Recently, gearing up for the coming school year, I read Michael Reichert and Richard Hawley's Reaching Boys Teaching Boys: Strategies That Work -- and Why (Jossey-Bass 2010).
Reichert and Hawley surveyed more than 1,500 boys and 1,000 teachers across four continents, posing two challenges:
For teachers: "YOUR TASK: to narrate clearly and objectively an instructional activity that is especially, perhaps unusually effective in heightening boys' learning."
For students: "In the box below, tell us a story of a class experience that stands out as being especially memorable for you."
What they found will come as no surprise to any life-long gamer:
"In no other area of this study was there a stronger concordance between boys and teachers than in their agreement about the power of games to bring new energy and interest to the classroom."
(Reichert and Hawley 58)
And for gamers who, like me, have been bitten by the role-playing bug, this next quote will certainly ring true:
"Many teachers found that requiring boys to take a role -- whether an impersonation or as part of a purely physical process -- was transitive to a deeper, surer understanding of the material under study. In many cases too, the requirement to perform before others contributed to the student's sense of responsibility for the ultimate mastery of an assigned task." (Reichert and Hawley 85)
One possible implication?
If you place a student in the role of a wizard who must solve a two-step equation to unlock the sealed door before the ghouls can eat the explorers then he is far more likely to learn and retain the mathematical concepts.
"Teachers in boys' schools are quick to assert that boys together are quick and often eager to suspend belief and imaginatively assume roles ... The boys in this study strongly affirmed the pleasure -- and the resulting learning -- of being asked to get out of their familiar skin." (Reichert and Hawley 101)
Students adopting other roles intuitively and with ease. My experience introducing a few hundred kids to tabletop role-playing has certainly affirmed this. I never recall having to explain what was meant by "playing a character" ... suggesting that all of the "What is Role-playing?" introductions written in the vast majority of published rules amount to wasted ink. Kids already know, and they like it.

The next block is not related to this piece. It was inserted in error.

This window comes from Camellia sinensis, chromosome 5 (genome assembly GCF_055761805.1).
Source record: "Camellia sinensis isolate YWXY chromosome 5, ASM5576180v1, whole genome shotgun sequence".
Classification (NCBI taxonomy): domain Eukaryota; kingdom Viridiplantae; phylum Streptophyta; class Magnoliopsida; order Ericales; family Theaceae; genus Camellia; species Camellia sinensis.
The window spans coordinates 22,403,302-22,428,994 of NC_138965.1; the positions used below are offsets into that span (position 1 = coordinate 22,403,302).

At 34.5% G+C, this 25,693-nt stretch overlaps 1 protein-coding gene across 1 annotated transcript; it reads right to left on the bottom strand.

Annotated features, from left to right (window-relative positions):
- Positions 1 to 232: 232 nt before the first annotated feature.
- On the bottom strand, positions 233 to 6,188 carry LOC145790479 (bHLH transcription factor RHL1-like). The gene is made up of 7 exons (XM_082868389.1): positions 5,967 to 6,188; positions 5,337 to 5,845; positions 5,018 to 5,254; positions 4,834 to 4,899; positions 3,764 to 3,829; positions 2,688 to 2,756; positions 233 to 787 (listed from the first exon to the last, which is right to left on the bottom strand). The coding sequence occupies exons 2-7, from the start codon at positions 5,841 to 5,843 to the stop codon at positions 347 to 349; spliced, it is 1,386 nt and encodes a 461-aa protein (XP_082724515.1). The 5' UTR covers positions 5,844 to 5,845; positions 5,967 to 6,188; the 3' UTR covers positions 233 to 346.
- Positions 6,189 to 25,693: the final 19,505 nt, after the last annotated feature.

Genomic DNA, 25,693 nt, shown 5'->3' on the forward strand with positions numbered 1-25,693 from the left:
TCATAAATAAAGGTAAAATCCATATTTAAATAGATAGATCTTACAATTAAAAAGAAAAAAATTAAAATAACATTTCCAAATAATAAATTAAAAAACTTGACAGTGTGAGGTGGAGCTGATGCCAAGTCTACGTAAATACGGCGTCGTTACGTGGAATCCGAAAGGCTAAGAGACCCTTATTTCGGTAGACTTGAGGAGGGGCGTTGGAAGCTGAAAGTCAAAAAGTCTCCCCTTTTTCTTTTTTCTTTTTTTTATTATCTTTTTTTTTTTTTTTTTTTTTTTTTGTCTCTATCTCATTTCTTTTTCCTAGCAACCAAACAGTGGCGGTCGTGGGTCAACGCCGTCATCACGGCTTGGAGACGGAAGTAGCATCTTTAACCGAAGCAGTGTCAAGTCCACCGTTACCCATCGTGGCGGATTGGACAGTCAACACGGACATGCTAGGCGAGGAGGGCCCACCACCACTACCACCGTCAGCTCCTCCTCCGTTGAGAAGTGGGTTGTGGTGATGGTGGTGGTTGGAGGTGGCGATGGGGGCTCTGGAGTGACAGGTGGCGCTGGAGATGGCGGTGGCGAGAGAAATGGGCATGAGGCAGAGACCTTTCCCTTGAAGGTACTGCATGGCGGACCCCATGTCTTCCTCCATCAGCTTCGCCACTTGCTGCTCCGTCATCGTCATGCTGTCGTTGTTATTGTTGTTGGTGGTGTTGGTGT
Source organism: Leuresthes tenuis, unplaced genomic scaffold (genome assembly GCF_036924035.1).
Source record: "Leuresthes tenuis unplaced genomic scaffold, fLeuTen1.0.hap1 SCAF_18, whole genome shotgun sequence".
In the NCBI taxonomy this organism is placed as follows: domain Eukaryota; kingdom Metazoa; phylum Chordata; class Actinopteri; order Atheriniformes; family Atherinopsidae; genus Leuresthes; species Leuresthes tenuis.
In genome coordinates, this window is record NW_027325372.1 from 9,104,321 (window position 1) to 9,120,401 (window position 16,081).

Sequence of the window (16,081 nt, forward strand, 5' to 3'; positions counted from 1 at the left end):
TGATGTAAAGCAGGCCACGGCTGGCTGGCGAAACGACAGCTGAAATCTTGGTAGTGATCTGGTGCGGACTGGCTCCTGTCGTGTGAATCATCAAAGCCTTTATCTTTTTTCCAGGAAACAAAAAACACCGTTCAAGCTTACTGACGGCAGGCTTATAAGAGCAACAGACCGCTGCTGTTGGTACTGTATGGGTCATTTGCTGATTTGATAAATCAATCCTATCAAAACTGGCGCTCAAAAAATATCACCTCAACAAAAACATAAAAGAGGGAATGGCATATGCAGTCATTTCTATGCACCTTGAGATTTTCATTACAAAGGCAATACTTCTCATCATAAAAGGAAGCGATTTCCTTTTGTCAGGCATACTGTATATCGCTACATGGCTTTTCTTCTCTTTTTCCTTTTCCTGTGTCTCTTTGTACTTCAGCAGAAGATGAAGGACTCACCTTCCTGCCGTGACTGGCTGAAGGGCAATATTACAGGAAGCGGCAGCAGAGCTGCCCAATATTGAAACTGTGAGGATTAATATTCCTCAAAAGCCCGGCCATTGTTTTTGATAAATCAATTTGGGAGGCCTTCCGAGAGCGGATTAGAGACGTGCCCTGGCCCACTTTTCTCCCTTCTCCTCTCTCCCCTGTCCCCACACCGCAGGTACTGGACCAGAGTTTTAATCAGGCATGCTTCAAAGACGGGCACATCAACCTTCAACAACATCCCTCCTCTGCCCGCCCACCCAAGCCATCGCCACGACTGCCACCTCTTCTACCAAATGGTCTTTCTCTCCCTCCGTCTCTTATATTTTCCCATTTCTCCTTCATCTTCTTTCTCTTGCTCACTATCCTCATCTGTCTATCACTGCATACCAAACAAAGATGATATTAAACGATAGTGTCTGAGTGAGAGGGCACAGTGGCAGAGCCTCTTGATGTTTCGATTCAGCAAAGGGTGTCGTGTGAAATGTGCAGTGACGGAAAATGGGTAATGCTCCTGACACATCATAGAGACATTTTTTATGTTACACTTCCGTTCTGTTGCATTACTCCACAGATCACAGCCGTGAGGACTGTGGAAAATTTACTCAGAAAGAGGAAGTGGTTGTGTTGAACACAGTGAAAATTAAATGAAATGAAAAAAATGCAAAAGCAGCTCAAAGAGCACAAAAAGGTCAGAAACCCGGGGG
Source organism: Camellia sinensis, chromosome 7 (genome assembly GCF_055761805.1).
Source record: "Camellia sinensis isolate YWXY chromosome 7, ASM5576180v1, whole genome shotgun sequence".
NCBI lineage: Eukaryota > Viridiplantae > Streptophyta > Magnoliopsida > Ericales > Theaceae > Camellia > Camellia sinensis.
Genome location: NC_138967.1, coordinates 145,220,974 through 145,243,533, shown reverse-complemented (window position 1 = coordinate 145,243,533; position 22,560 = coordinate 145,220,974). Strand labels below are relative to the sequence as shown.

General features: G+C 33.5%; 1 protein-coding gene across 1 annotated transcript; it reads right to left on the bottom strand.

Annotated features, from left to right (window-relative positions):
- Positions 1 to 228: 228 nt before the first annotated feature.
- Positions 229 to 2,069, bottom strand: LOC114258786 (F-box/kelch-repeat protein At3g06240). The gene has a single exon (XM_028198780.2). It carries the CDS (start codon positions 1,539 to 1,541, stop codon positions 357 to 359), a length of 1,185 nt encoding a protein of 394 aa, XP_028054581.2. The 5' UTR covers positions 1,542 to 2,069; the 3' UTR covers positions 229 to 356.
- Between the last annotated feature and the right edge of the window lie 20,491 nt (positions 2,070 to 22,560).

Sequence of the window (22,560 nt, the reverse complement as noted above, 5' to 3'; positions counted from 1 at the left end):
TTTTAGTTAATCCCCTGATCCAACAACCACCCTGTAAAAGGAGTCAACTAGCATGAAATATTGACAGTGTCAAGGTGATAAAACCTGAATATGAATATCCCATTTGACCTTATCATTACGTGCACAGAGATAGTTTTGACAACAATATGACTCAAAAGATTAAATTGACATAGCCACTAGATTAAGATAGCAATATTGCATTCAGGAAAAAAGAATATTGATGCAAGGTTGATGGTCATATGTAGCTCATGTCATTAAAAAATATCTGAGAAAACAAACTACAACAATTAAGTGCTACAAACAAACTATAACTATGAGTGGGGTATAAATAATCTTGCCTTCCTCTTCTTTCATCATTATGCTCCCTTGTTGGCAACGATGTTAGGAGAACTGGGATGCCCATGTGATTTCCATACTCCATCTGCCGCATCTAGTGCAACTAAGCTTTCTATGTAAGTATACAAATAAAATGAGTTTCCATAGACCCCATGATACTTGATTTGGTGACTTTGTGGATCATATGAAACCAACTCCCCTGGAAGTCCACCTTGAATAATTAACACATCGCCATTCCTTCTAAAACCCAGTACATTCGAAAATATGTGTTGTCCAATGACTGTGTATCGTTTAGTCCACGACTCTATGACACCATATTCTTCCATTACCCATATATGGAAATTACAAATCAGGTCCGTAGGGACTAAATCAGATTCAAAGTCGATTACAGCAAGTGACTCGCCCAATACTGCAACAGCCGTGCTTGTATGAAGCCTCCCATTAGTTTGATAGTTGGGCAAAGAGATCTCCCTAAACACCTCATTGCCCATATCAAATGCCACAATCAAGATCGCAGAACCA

Here's a cool quote for the OSR (Old School Renaissance) crowd:
"Across disciplines, teachers noted the energizing effects of setting boys to tasks for which successful resolution was perhaps possible but by no means certain--or easy." (Reichert and Hawley 111)
In other words, the possibility of dismal failure is part of what makes an activity engaging. If the characters will automatically move through three, pre-planned encounters followed by a carefully balanced boss-fight, though it is a trope common to console gaming, that's actually less energizing to many young people then the possibility of getting squashed by a trap two rooms into the dungeon.
MMORPGs tap into this very nicely -- follow the quest if you want, but you never know when "KilB1zz666" is going to come dashing in and shoot your character in the head / knock down your building project for no particular reason. In that format the other players take the role occupied by wandering monsters in D&D.
Finally, the themes found in most role-playing games (monsters, madness, mutations, etc) align beautifully with what interests young brains.
"Perhaps unsurprisingly, teachers in all disciplines noted--and to an extent were willing to indulge--their boys' fascination with (sometimes literally) volatile material ... [this] suggests the transivity of providing students with a safe brush with danger." (Reichert and Hawley 172)
So games, in particular role-playing games, have a direct line to student engagement, interest, and learning.
This shifts the question to:
"How can I effectively incorporate RPGs and role-playing elements into regular instruction to enhance student learning?"